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AUVs Survey The Canadian Arctic

By Dr. James McFarlane • Raymond F. Murphy

Explorer AUVs on ISE’s RV Researcher in Nanoose Bay during sea trials, just prior to the 2010 missions in the Arctic. (Photo Credit: ISE Ltd.)

As a Canadian manufacturer involved in the development of subsea technology, the ice-covered Canadian Arctic became a natural priority for Port Coquitlam, Canada-based International Submarine Engineering Ltd. (ISE) and its AUV program. ISE has carried out numerous Arctic operations since the program began.


ARCS
ISE’s first AUV was built in 1983 and was named ARCS. It was originally intended to be used for a survey of the approaches to Bridport Inlet in Viscount Melville Sound as part of a Canadian government plan to establish an LNG port in the area. When this project was abandoned, ARCS was used as a test bed for technology that would be used in future under-ice missions.

Between 1985 and 1991, extensive testing of various batteries, control systems, acoustic modems, obstacle-avoidance strategies and payload modules was undertaken to support the design of future AUVs.

Later, ARCS was also used to develop the fiber-optic cable laying strategy that would be used on a larger AUV.


Theseus
ISE’s first large-diameter AUV, Theseus, was the first AUV to lay fiber-optic cable on the seabed. This was the first instance of cable laying with an AUV anywhere—in open water or under ice.

The AUV was named after the mythical founder-king of Athens, son of Aegeus and Poseidon (god of the sea). Theseus laid thread in the labyrinth built by Daedalus, enabling him to escape with Ariadne, the daughter of Minos, king of Crete, after slaying the Minotaur.

The Theseus program began at ISE in 1985 as part of a Canada-U.S. program to lay cable under Arctic ice. ISE and the Defence Research Establishment Pacific (DREP) of Canada’s Department of National Defence worked together to develop a large AUV for laying cable from a site near the shore of Ellesmere Island in the Canadian Arctic to a scientific acoustic array in the Arctic Ocean about 200 kilometers from shore. Two under-ice cable-laying missions were conducted from Ellesmere Island in 1996 in water depths that varied from 50 meters at the launch site to about 600 meters at the array site.

Theseus is 10.8 meters long, has a diameter of 1.28 meters and a depth rating of 2,000 meters. Its large size is driven by the volume and buoyancy requirements of the fiber-optic cable payload. With the full payload of 220 kilometers of cable, the weight of the vehicle is 8,600 kilograms. Theseus is powered by silver-zinc batteries and can reach speeds of 7 knots. At its designed cruising speed of 3.7 knots, the range is 920 kilometers.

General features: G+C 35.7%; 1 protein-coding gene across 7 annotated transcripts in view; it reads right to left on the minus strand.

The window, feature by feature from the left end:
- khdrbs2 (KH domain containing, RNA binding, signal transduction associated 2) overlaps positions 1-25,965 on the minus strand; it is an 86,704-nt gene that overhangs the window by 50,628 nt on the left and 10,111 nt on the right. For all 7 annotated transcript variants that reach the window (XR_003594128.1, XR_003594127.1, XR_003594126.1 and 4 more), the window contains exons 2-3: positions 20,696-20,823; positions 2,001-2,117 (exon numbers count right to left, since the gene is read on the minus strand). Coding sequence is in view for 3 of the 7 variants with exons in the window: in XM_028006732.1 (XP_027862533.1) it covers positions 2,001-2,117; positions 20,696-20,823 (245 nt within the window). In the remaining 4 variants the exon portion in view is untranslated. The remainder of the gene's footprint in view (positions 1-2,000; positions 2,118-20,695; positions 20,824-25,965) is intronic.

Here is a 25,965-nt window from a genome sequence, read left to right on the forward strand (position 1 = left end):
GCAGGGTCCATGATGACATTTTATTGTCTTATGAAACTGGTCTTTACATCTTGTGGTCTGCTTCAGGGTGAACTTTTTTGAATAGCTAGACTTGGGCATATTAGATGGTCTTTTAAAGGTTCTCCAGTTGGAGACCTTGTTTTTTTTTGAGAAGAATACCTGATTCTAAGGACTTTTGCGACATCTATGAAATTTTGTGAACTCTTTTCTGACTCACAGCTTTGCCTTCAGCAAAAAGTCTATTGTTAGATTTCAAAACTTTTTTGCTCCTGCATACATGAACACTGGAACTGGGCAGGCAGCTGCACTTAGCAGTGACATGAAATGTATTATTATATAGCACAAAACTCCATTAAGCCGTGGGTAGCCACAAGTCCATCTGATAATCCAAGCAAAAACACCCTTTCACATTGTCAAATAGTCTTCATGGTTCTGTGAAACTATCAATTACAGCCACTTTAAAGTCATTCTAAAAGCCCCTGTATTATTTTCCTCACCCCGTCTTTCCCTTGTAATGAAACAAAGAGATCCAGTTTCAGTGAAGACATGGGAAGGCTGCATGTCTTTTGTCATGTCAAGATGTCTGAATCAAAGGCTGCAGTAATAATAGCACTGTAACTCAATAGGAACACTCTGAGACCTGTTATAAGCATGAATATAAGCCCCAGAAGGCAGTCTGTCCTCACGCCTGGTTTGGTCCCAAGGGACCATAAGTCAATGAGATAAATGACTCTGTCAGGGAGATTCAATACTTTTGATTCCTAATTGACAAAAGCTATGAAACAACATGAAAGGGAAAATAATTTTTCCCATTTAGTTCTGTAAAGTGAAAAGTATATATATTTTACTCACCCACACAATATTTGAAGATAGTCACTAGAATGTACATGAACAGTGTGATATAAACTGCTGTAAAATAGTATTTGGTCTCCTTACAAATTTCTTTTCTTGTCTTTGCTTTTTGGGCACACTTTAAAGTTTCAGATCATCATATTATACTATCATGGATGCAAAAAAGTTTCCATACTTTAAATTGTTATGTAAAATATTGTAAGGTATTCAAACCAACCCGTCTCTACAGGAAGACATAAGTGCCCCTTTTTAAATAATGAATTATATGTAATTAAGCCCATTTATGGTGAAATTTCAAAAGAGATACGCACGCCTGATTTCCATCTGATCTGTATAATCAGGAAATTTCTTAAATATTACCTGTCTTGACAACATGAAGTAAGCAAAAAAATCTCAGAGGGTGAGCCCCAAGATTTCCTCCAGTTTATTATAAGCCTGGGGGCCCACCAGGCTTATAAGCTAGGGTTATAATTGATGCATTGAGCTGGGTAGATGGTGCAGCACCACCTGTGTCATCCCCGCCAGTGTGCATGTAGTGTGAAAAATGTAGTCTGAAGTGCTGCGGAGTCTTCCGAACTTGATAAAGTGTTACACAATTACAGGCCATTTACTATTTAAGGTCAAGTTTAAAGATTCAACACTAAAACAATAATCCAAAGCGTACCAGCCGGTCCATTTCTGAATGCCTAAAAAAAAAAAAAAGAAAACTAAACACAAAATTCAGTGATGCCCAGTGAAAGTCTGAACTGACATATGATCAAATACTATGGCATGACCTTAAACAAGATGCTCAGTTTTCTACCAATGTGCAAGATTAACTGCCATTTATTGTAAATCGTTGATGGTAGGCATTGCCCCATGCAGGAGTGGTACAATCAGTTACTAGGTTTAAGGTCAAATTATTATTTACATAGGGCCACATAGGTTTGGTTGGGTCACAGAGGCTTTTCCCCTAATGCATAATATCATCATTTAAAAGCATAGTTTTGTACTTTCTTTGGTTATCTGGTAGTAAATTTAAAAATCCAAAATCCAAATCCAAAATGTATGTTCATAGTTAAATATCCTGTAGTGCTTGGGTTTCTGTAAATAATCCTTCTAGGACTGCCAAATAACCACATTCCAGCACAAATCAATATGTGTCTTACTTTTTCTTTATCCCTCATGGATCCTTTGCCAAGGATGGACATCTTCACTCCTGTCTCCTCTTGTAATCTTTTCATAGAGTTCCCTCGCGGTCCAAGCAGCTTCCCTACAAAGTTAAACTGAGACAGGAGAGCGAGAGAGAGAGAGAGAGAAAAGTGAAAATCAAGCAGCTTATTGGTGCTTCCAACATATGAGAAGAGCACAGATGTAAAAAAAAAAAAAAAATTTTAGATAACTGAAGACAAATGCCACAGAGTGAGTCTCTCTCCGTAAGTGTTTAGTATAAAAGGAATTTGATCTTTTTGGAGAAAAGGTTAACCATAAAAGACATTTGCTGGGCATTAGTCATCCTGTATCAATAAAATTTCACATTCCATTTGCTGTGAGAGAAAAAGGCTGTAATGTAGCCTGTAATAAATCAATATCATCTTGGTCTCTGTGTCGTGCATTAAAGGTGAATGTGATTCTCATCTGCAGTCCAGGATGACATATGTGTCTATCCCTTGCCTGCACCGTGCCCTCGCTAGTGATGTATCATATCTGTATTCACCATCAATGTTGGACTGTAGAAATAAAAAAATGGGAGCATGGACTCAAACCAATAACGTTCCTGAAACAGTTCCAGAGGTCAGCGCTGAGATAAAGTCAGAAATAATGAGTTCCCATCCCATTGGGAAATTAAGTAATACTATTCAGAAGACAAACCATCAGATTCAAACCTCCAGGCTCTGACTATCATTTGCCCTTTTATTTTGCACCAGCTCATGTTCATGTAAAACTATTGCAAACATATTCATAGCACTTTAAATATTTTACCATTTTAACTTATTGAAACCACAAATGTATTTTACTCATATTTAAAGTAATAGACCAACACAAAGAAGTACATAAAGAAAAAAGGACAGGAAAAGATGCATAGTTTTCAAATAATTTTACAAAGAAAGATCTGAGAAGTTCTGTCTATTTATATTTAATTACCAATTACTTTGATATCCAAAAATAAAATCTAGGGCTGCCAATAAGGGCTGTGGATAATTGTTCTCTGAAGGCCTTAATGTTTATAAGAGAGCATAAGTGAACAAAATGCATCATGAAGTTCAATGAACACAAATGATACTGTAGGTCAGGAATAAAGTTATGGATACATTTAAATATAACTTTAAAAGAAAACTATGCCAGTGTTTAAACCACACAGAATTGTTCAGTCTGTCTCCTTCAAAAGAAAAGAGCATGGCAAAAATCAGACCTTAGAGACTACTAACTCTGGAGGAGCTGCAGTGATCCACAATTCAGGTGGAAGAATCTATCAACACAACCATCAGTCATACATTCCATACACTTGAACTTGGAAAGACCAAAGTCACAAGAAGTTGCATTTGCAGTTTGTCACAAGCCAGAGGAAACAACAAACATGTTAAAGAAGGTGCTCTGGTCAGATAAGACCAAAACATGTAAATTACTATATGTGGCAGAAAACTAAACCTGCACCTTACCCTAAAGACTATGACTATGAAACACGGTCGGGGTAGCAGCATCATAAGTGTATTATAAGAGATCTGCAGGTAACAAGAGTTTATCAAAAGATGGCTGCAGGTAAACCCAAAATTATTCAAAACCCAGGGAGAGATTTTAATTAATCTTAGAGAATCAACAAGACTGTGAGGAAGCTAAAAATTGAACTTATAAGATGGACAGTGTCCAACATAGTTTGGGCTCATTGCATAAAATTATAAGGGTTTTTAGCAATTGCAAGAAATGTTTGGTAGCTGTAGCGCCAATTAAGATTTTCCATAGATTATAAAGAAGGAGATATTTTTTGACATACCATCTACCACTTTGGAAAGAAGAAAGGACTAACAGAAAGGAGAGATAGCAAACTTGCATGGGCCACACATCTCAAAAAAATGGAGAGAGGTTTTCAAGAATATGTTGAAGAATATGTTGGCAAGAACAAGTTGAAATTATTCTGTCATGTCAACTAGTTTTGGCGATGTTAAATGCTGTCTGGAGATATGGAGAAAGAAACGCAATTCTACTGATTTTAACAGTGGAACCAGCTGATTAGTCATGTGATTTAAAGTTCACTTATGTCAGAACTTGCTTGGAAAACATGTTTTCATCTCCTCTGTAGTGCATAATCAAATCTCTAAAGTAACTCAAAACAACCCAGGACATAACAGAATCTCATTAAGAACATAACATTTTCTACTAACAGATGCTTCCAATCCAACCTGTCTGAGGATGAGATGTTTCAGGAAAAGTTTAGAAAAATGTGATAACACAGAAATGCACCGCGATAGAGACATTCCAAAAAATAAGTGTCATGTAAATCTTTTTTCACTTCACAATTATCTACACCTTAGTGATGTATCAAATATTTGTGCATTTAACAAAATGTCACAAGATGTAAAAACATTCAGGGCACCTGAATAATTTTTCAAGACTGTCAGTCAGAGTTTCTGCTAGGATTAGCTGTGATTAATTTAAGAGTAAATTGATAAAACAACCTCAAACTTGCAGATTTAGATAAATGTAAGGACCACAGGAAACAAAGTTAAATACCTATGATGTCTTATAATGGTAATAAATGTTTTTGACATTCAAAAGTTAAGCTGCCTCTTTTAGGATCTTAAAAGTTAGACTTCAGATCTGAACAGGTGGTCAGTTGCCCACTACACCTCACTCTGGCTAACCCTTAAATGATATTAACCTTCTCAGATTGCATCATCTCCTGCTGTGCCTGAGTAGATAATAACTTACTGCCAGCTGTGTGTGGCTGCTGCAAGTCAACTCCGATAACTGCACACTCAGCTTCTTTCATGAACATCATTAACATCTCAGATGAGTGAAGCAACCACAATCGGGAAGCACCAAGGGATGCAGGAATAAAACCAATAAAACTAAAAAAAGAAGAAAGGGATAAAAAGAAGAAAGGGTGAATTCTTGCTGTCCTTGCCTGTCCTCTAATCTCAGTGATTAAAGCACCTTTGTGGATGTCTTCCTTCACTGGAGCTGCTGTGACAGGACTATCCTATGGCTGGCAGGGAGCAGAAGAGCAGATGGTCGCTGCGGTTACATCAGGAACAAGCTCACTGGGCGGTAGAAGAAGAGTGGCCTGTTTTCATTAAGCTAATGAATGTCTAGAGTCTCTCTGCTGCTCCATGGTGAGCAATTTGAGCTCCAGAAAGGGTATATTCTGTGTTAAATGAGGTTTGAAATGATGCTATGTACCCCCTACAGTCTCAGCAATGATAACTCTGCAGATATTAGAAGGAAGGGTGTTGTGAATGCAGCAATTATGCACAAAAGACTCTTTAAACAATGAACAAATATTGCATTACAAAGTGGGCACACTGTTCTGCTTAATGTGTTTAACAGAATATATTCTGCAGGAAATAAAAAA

An endurance of at least 450 kilometers was required to lay the cable, allowing a return to the launch site and providing some reasonable margin for contingencies. A navigational accuracy of 1 percent of distance traveled, combined with a terminal homing range of 3 kilometers was needed to navigate the vehicle as it laid a 200-meter-long cable.

On the Arctic deployment, Theseus completed two long under-ice missions, one of which was 460 kilometers in length—a record that still holds today. Navigational accuracy of the vehicle on average was 0.4 percent of the distance traveled.

The Arctic operating environment is harsh. In 1996, the area of the ocean in which Theseus operated was completely ice covered, mostly by multiyear ice 3.5 to 10 meters thick, with ice keels extended to depths of 50 meters, water currents up to 25 centimeters per second and air temperatures of -40° C. Water temperature varied from -1° C at the launch site to 4° C near the bottom at the terminus.

Theseus was transported to the Arctic in modular sections, which were delivered by helicopter to the final assembly point on the ice. It was reassembled in a large hut on the ice pack and then lowered through 3-meter-thick ice. Programmed to lay fiber-optic cable along a preplanned route, Theseus proceeded with its mission, following the sea bottom at an altitude of 20 to 50 meters.

While a full duplex communications link existed through the cable on the outbound leg, the vehicle was autonomous on the return leg. The total mission times were 63 and 52 hours, during which a total of 398 kilometers of cable was laid. To continue this article please click here.


Dr. James McFarlane is the president of ISE Ltd. He founded the company in 1974 to build ROVs. He has been a part of engineering teams that have built more than 400 robotic manipulators and more than 240 vehicles. He is an Officer of the Order of Canada and a member of the Canadian Academy of Engineering, Sigma Xi, Marine Technology Society, Institute of Electrical and Electronics Engineers, and the Mine Warfare Association.

Raymond F. Murphy is the marketing and business development manager of ISE Ltd. He spent nearly 30 years with the U.S. Navy as a specialist in anti-submarine warfare, and submerged vehicle performance and evaluation. He joined ISE in 2002 and has the task of connecting ISE to various navies for the purpose of enhancing their underwater equipment.




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